U.N. official slams South Korea for exposing worm-ridden defector

By Elizabeth Shim
U.N. official slams South Korea for exposing worm-ridden defector
Tomas Ojea Quintana, U.N. special rapporteur on North Korea human rights issues, delivers a keynote speech during a seminar on North Korean human rights at the U.N. Human Rights Office in Seoul on Monday. Photo by Yonhap

Dec. 11 (UPI) -- A United Nations human rights official slammed South Korea for disclosing the condition of a North Korean soldier, including the "enormous number" of parasites in his body, despite the insight the diagnosis provided regarding North Korea and the violation of soldiers' rights in the Kim Jong Un regime.

U.N. Special Rapporteur Tomas Ojea Quintana told reporters in Seoul on Monday the disclosure and the way the South Korean authorities handled the defection is regrettable, Yonhap reported.


Giving media access to the medical diagnosis and the surgery is an infringement of privacy, Quintana said after meeting with South Korean Vice Foreign Minister Cho Hyun.

Quintana said he communicated his disapproval of the government-sanctioned disclosure to Cho during their meeting.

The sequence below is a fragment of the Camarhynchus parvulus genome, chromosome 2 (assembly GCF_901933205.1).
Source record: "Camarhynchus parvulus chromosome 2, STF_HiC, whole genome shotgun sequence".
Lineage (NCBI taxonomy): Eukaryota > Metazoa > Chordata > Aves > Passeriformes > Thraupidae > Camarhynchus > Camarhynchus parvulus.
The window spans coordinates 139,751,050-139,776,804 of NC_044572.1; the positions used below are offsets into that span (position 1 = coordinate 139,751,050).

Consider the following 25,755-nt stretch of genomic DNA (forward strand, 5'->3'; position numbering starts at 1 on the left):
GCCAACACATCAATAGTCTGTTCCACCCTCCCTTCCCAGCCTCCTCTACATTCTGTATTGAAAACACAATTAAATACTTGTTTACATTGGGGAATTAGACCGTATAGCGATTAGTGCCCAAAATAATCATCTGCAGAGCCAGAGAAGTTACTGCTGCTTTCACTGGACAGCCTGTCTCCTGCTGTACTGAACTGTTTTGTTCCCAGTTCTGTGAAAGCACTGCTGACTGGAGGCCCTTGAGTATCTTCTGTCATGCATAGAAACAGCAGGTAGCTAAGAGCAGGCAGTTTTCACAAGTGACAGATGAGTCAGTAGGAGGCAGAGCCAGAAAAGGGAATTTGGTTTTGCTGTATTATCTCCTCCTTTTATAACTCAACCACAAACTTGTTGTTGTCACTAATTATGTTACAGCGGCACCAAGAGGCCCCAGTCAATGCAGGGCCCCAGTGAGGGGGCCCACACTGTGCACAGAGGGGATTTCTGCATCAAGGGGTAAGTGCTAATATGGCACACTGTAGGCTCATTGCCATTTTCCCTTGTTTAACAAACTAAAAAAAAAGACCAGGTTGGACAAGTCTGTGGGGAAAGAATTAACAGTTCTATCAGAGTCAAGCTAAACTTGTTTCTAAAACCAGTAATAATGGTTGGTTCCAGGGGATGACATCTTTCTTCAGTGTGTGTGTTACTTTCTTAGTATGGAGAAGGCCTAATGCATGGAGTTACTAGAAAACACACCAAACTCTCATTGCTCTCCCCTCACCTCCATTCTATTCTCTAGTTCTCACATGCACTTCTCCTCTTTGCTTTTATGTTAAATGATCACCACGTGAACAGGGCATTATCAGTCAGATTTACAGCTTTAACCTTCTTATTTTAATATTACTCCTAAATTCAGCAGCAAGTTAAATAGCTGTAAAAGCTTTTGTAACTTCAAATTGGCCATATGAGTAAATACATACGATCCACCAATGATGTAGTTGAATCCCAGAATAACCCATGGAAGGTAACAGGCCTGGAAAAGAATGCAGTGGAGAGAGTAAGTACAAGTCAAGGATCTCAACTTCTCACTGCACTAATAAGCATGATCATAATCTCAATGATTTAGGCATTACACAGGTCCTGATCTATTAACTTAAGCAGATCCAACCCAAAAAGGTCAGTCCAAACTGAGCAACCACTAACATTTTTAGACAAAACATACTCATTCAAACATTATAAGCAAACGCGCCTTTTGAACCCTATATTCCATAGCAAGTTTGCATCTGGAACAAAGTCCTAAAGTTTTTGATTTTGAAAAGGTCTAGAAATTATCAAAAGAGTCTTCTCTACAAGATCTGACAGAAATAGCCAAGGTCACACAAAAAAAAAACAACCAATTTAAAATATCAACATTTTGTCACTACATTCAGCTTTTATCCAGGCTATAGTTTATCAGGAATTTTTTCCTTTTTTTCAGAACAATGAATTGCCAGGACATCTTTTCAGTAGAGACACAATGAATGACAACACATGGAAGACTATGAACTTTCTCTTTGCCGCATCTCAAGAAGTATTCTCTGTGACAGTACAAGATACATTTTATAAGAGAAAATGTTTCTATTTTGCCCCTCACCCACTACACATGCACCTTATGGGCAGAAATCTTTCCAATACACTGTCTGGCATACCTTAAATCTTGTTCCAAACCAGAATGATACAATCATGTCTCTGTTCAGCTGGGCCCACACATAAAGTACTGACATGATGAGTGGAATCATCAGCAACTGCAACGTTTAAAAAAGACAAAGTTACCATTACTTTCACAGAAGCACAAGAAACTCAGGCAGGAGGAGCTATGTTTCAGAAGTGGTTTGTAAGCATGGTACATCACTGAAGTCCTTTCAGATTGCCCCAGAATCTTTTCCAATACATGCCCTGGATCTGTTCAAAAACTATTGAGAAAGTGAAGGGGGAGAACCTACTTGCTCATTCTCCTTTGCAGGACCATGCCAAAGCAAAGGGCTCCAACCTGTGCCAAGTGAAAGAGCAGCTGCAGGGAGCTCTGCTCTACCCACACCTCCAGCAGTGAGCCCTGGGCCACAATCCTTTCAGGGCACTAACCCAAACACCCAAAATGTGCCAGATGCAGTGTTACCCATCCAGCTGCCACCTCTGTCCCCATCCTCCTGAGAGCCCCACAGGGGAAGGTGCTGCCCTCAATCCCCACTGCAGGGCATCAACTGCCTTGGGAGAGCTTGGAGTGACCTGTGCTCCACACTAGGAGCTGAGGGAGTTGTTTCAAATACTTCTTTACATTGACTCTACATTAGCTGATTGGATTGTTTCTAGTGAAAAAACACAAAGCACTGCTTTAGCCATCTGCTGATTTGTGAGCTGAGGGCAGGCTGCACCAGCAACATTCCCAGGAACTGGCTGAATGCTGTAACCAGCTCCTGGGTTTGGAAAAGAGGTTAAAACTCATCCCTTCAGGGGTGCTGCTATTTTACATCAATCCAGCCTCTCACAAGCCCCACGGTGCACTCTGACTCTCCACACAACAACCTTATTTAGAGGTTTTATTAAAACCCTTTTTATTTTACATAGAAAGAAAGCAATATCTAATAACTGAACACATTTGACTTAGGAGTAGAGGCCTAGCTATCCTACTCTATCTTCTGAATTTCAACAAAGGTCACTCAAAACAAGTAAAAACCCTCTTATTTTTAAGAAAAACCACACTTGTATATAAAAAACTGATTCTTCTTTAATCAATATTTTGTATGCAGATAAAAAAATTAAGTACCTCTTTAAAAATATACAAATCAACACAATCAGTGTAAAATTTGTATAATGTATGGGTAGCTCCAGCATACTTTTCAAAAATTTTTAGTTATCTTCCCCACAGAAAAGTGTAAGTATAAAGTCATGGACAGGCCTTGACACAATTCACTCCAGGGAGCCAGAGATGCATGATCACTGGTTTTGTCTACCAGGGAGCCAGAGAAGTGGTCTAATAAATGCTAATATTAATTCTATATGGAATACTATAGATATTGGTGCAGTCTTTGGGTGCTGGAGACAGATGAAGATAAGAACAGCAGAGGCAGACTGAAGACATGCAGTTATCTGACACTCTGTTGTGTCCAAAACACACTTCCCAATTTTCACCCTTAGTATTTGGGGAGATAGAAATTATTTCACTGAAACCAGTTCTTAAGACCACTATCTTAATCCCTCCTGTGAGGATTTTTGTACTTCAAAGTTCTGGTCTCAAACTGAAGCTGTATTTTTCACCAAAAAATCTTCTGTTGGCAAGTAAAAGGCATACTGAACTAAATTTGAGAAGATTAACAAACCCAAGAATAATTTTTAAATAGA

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According to Yonhap, the U.N. official said providing the details of Oh Chong Song's surgery and his health to the point of gruesomeness was a violation of the soldier's right to privacy.

The violation is not "tolerable" from the standpoint of human rights, he added.

Quintana also said there has been recent "interaction" between North Korea and the U.N., regarding a "human rights mechanism," and the communications allow for new opportunities to bring about change.

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The U.N. official then suggested the current level of sanctions against North Korea are having a negative impact, or affecting ordinary North Koreans, adding these concerns have been communicated to the U.N. Security Council.

Quintana's relatively conciliatory approach to North Korea may have prevailed in his meeting with South Korean officials.

News 1 reported Quintana told Seoul a "balanced approach" to security issues is needed.

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He encouraged South Korea to continue to provide humanitarian aid to North Korea.

Pyongyang has been receiving aid but has rejected inter-governmental talks with Seoul.

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